Ukraine Bakhmut: Devastation on Ukraine’s eastern front, where the notorious Wagner group is making gains

Bakhmut, Ukraine

The weather in Bachmut deceives the senses, sunny and warm – almost peaceful.

But a deafening blast of artillery fire from the critical eastern Ukrainian city shook that notion as Ukrainian soldiers launched offensives on Wednesday to try to retake positions from Russian forces.

Three men could be seen running out of town, one with a microwave on his back.

Russia’s war in Ukraine lasts nine months. It’s only when you descend into the city that you really get a sense of the devastation and misery that Vladimir Putin’s invasion brought upon this city.

The viewpoint over the city of Bakhmut in eastern Ukraine.

Our guide is a Ukrainian military medic, nicknamed “Katrusya”. With tinted sunglasses and work clothes, she hurls our convoy at breakneck speed into the center of the city.

A ghost town flashes through the windows.

“For the last two months, Russians have tried to penetrate the city defenses without success,” she tells us between cigarettes.

She led us to a building that had just been shelled. Our car hadn’t even come to a complete stop when another artillery shell landed nearby. We ducked for cover as more artillery rained down and pounded nearby for about 20 minutes.

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Katrusya is a combat medic in Bakhmut.  She lost her husband in fighting a month ago.

The attacks are normal, Katrusya says as she leans against a wall — an image of serenity — as we take cover from the incoming shells.

“The artillery attacks fly every day, so it’s never quiet here. Other parts of the city are hit several times a day,” she says.

A handful of residents still linger on the streets of Bakhmut. buildings have no windows; the streets are littered with craters and industrial garbage cans have merged into small garbage pools.

Those who remain seem to live in a parallel universe. They’re out on their bikes running errands and older women towing their shopping carts, but which shops are open seems a mystery.

Sergey is one of those Bakhmut residents who are still out on the streets. When asked if he’s worried about the shelling, he replies, “Afraid of what, mate? Everything will be fine.”

Then he stares off into the distance, almost as if he doesn’t really believe his own words.

Katrusya says the intense fighting here has claimed the lives of scores of soldiers and civilians. “I can’t give you the number, but it’s a lot… there’s a lot of injuries on both sides, and a lot of dead as well.”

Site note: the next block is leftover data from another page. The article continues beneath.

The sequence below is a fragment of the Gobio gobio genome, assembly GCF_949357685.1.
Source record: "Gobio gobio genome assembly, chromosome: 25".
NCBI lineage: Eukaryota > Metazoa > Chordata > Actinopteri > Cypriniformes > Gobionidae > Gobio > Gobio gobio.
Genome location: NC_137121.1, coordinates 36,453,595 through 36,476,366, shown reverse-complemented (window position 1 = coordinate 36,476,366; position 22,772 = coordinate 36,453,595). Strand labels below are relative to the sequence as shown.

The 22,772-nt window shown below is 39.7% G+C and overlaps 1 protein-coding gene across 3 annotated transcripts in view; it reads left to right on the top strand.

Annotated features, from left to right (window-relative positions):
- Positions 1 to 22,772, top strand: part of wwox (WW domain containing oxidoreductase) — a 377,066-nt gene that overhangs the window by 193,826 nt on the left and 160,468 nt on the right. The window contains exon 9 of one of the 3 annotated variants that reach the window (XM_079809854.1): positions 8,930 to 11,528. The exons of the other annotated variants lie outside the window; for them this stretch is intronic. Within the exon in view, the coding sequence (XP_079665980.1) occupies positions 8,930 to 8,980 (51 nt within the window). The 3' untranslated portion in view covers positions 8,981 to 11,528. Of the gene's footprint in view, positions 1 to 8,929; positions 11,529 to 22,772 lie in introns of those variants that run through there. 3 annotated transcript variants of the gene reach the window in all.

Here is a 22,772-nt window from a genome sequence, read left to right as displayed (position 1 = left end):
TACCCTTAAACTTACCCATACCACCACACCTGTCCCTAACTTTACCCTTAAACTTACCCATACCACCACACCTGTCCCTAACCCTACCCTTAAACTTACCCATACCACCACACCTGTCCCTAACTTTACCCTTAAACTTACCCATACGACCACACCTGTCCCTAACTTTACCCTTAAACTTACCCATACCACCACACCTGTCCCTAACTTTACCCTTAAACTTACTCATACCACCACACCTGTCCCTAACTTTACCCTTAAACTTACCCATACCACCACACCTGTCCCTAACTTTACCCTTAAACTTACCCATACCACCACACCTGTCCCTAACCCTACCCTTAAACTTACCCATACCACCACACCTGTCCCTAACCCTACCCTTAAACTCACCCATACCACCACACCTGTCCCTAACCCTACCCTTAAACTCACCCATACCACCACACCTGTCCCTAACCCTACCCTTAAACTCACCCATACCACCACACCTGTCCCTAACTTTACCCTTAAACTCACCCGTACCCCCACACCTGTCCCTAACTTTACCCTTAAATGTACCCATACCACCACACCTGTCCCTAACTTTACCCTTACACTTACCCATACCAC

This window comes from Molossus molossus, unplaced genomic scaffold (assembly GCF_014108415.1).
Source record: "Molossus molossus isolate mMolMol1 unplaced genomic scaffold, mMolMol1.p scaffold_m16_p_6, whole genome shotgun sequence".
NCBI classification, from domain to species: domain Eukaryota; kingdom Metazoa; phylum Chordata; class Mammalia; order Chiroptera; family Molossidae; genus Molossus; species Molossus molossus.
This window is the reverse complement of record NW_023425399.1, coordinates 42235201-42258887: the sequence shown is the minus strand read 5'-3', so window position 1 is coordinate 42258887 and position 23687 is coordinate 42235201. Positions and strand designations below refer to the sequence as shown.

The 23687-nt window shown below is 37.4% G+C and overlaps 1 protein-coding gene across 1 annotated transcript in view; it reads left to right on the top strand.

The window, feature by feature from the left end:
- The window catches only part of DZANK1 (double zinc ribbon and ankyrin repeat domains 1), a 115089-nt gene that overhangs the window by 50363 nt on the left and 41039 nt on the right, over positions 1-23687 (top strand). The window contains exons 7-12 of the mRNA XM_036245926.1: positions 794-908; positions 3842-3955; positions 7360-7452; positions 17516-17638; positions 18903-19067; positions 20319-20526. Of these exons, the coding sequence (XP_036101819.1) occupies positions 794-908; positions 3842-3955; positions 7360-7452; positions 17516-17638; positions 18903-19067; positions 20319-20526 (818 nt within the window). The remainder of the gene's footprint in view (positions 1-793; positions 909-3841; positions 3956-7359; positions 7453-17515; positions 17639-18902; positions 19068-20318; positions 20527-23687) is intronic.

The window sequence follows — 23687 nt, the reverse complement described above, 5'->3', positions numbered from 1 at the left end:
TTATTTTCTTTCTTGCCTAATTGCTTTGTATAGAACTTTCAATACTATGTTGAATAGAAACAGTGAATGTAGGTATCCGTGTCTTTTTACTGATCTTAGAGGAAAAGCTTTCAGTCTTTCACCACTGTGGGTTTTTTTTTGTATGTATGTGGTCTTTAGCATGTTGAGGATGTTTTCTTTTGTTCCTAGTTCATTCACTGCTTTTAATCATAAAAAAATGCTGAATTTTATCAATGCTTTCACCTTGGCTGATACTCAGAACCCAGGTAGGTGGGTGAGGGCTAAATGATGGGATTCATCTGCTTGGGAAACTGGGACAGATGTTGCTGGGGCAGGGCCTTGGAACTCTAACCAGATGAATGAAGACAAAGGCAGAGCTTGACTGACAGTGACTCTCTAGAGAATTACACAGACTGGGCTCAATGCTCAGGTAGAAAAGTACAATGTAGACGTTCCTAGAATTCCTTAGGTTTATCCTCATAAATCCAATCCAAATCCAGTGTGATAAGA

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She lost her husband only a month ago in a fight against the Russians in Bakhmut. Only antidepressants mask the pain, she says.

The battle for Bakhmut has become increasingly fierce in recent days. Ukrainian President Volodymr Zelenskyy has described the fighting in the city as “the most difficult”.

The importance of the city cannot be overstated.

Bakhmut lies at a fork that points to two other strategic cities in the Donestk region: Konstantinivka to the south-west and Kramatorsk and Slovyansk to the north-west. All three are key to Vladimir Putin’s total control of the region.

A Ukrainian tank passes our convoy on the way out of Bakhmut.

However, the scenes in Bakhmut differ from those in the rest of the country, where Ukraine has largely been able to repel territory and even gain territory in recent weeks as Russian forces withdrew in late September.

Here, the Russian armed forces have made small, steady gains, thanks largely to the Wagner Group, which analysts see as a Kremlin-sanctioned private military company.

Reports on social media and Russian state media say Wagner mercenaries are staying on the outskirts of Bakhmut, in a small village called Ivangrad.

In the social network Telegram, Wagner owner Yevgeny Prigozhin admitted that the city’s resistance is strong.

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“The situation near Bakhmut is stable and difficult, Ukrainian troops are putting up decent resistance and the legend of fleeing Ukrainians is just a legend. Ukrainians are guys with the same iron balls as us,” he wrote.

Katrusya says she’s encountered Wagner fighters, and despite their international notoriety, they come across as more like a hodgepodge of hired soldiers, she says.

“You are a rabble. There are a few very well-trained professional fighters, but most of them just happened to find themselves in this war looking for money or a chance to get out of prison,” she said.

In September, a video surfaced that appeared to show Prigozhin recruiting prisoners from Russian prisons for Wagner and offering him a promise of clemency in exchange for six months of combat service in Ukraine.

Despite her broken heart, Katrusya’s spirit is not clouded. The only goal is victory.

“The price for Ukraine will be enormous,” she admits. “We will lose the best of the best, the most motivated and trained, but we will definitely win, we have no choice, it’s our country. We will absolutely win.”


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